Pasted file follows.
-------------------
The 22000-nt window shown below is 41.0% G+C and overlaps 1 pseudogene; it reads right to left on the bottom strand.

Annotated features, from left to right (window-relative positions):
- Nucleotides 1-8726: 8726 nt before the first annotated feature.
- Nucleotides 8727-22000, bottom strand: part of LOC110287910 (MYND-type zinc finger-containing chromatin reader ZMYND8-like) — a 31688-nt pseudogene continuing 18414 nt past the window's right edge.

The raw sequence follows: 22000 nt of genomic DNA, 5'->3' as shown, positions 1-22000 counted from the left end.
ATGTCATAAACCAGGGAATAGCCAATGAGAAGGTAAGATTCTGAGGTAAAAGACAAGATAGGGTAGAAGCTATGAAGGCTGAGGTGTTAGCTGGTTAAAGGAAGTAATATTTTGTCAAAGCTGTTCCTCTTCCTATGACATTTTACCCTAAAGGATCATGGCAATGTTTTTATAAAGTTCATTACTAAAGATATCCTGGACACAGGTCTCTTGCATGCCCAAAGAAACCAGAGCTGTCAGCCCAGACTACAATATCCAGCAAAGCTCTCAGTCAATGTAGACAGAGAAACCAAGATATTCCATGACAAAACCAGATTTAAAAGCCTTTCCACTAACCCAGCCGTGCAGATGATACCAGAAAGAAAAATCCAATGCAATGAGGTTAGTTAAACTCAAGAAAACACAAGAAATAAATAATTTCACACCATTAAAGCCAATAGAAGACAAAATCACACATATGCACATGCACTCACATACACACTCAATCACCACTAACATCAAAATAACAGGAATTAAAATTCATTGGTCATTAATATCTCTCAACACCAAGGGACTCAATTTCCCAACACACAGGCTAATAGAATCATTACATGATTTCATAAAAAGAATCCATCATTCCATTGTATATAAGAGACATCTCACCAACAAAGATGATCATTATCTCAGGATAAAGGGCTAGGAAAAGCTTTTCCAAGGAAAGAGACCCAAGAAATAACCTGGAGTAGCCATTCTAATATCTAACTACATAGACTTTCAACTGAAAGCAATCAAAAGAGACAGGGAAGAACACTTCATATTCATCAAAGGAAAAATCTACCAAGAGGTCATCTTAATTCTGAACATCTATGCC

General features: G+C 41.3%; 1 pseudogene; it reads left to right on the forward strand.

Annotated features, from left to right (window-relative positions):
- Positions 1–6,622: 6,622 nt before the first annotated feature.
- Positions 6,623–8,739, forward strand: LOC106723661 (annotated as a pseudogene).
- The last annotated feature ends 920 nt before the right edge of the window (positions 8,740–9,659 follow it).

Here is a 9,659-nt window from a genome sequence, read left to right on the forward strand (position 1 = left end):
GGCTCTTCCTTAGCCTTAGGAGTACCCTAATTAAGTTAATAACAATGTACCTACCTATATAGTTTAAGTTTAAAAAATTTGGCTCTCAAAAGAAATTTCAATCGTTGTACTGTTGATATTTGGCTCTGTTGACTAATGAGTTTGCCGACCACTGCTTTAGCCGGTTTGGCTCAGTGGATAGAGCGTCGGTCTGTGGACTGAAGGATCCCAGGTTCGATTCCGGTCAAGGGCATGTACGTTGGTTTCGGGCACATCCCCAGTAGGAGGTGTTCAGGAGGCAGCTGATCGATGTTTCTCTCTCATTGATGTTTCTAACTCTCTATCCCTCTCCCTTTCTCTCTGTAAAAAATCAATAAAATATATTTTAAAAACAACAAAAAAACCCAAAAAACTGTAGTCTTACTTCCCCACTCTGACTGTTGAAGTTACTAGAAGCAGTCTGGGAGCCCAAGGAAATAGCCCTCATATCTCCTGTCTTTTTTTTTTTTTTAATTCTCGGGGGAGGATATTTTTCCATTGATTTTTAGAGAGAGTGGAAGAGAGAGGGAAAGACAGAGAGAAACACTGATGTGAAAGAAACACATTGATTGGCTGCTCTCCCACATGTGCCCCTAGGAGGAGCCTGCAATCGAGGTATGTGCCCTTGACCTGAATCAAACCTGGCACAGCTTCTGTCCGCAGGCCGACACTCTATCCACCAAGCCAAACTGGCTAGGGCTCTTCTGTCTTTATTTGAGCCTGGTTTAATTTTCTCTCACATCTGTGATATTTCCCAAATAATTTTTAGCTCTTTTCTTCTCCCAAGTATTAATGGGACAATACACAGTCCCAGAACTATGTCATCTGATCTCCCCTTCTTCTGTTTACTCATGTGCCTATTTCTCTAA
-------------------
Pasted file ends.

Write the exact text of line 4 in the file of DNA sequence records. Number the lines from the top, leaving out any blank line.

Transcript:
- Nucleotides 8727-22000, bottom strand: part of LOC110287910 (MYND-type zinc finger-containing chromatin reader ZMYND8-like) — a 31688-nt pseudogene continuing 18414 nt past the window's right edge.